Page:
By Brenda Wawa
Since maize lethal necrosis (MLN) was first reported in Kenya in 2011, CIMMYT and its partners, including Kenya Agricultural and Livestock Research Organization (KALRO), have been intensively engaged in breeding for resistance to the disease, which was later confirmed to be present in D.R. Congo, Ethiopia, Rwanda, Tanzania and Uganda.
KALRO and CIMMYT invited public and private sector partners in eastern Africa to a MLN field day at the screening facility at KALRO-Naivasha on 20 January 2016. KALRO Director General Eliud Kireger officially opened the field day, which was attended by about 70 participants from national agricultural research organizations, multinational, regional and national seed companies, national plant protection agencies, international institutions, the United States Agency for International Development (USAID) and CIMMYT.
The field day demonstrated 21,074 maize germplasm entries from 16 institutions, including public and private sector partners. Several promising inbred lines and pre-commercial hybrids with tolerance/ resistance to MLN were on display in the field blocks. These included MLN tolerant/resistant hybrids that are currently undergoing national performance trials (NPTs) in eastern Africa.
Kireger expressed his appreciation for the work being done at the facility and pointed out, “Last year there were very few germplasm entries offering promise against MLN at the screening site. Today we have seen materials that have potential to be released in the next two years or less.”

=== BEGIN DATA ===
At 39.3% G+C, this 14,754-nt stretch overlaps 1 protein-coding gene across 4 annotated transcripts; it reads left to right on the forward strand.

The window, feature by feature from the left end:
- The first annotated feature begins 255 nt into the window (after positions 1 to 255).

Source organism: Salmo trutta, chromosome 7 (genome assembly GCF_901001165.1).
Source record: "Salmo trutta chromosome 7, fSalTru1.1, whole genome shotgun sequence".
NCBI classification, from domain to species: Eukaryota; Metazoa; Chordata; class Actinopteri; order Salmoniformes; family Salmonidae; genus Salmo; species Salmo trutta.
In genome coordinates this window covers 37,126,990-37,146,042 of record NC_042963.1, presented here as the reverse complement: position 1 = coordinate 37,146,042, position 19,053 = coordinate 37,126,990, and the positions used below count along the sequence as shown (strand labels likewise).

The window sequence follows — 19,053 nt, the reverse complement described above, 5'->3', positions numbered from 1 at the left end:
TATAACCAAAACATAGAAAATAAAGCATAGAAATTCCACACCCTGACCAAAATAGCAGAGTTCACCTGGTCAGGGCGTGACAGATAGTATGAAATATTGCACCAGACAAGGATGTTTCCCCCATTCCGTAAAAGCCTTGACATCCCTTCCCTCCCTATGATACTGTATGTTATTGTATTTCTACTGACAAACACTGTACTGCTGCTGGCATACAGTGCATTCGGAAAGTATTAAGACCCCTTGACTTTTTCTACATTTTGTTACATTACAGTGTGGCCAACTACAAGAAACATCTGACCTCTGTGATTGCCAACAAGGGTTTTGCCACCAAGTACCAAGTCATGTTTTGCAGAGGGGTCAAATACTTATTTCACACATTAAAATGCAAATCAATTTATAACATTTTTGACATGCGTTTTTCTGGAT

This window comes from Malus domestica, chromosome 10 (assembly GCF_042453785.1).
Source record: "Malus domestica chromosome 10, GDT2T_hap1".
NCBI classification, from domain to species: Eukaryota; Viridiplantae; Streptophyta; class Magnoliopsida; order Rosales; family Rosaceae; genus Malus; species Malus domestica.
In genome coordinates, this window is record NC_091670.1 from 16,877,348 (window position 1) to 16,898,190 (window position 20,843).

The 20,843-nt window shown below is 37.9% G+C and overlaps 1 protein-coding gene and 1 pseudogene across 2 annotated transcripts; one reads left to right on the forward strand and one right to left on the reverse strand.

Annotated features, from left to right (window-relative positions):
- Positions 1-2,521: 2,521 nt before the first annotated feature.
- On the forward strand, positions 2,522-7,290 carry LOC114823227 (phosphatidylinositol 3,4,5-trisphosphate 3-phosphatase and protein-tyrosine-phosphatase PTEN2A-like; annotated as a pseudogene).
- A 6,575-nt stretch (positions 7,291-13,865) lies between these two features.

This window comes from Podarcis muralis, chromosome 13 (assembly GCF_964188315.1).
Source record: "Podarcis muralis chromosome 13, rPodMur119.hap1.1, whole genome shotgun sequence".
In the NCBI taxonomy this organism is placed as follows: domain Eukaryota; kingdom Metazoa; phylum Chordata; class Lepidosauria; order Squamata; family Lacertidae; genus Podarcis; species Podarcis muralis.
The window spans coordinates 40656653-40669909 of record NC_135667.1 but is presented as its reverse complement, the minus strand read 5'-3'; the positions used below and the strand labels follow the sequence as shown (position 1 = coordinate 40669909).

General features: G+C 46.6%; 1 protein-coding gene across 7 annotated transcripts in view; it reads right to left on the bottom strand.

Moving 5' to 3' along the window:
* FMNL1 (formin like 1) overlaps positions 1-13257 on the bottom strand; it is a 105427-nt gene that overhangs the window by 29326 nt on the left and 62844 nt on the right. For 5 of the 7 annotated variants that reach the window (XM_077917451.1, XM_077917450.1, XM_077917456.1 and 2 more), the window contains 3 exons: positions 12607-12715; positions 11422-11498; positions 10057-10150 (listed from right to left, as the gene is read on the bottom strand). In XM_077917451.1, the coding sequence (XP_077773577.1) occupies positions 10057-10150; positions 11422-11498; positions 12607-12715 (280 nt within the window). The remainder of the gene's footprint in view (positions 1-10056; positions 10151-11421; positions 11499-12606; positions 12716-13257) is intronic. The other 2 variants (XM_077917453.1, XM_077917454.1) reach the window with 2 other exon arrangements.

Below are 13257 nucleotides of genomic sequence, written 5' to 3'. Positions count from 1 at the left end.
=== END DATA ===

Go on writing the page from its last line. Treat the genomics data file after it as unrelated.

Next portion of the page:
“Within the next few years, we can reach out to the farmers in eastern Africa with seed of MLN resistant varieties. We can now confidently tell farmers and the ministries of agriculture that there is a strong ray of hope,” he added.
Using molecular marker assisted breeding, CIMMYT is currently working on more than 25 elite inbred lines that are susceptible to MLN but are parental lines of several prominent commercial maize hybrids in sub-Saharan Africa.
“Our vision of replacing a large set of commercial MLN-susceptible varieties with MLN-resistant hybrids is well on track. Within three or four years we hope to have at least 20 to 25 MLN-resistant hybrids released, scaled up and delivered to farmers in eastern Africa with the help of our seed company partners,” stated B.M. Prasanna, Director of CIMMYT’s Global Maize Program and the CGIAR Research Program MAIZE.
Collaborative work at the MLN facility will continue to help partners identify MLN-resistant germplasm, including inbred lines and hybrids. “The work being done at the MLN screening facility is critical in successfully responding to the MLN epidemic in eastern Africa,” said L.M. Suresh , CIMMYT maize pathologist and manager of the MLN screening facility.
Participants also visited a seed treatment trial, where seed care treatments from Syngenta and Bayer are being evaluated for their effectiveness on a selected set of six hybrids. “Today we have not only seen excellent work on breeding for MLN resistance, but also very good research work being done on seed treatments. This is very important for seed companies,” said Maarten van Ginkel, consultant breeder, SeedCo. “From the trials we have seen today, we are assured that in the near future we will have MLN resistance introgressed in all our hybrids, enabling seed companies to improve the quality of seed delivered to the market.”
This post was originally published on the CIMMYT blog